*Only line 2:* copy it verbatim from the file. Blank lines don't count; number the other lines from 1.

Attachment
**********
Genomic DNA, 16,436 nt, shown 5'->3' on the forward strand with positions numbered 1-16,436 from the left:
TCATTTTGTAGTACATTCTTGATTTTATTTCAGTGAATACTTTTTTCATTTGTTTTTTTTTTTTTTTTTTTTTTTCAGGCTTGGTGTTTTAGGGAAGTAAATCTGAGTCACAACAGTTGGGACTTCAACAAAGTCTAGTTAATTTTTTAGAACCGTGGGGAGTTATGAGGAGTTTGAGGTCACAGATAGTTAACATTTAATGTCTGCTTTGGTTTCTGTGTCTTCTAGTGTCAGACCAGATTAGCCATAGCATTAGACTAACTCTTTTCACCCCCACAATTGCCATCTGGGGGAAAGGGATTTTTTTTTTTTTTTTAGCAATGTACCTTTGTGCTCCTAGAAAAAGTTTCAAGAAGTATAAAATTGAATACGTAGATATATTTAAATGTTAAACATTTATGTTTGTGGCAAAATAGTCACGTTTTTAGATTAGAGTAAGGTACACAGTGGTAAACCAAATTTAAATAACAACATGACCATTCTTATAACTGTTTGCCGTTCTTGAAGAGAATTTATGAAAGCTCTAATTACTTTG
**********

TCATTTTGTAGTACATTCTTGATTTTATTTCAGTGAATACTTTTTTCATTTGTTTTTTTTTTTTTTTTTTTTTTTCAGGCTTGGTGTTTTAGGGAAGTAAATCTGAGTCACAACAGTTGGGACTTCAACAAAGTCTAGTTAATTTTTTAGAACCGTGGGGAGTTATGAGGAGTTTGAGGTCACAGATAGTTAACATTTAATGTCTGCTTTGGTTTCTGTGTCTTCTAGTGTCAGACCAGATTAGCCATAGCATTAGACTAACTCTTTTCACCCCCACAATTGCCATCTGGGGGAAAGGGATTTTTTTTTTTTTTTTAGCAATGTACCTTTGTGCTCCTAGAAAAAGTTTCAAGAAGTATAAAATTGAATACGTAGATATATTTAAATGTTAAACATTTATGTTTGTGGCAAAATAGTCACGTTTTTAGATTAGAGTAAGGTACACAGTGGTAAACCAAATTTAAATAACAACATGACCATTCTTATAACTGTTTGCCGTTCTTGAAGAGAATTTATGAAAGCTCTAATTACTTTG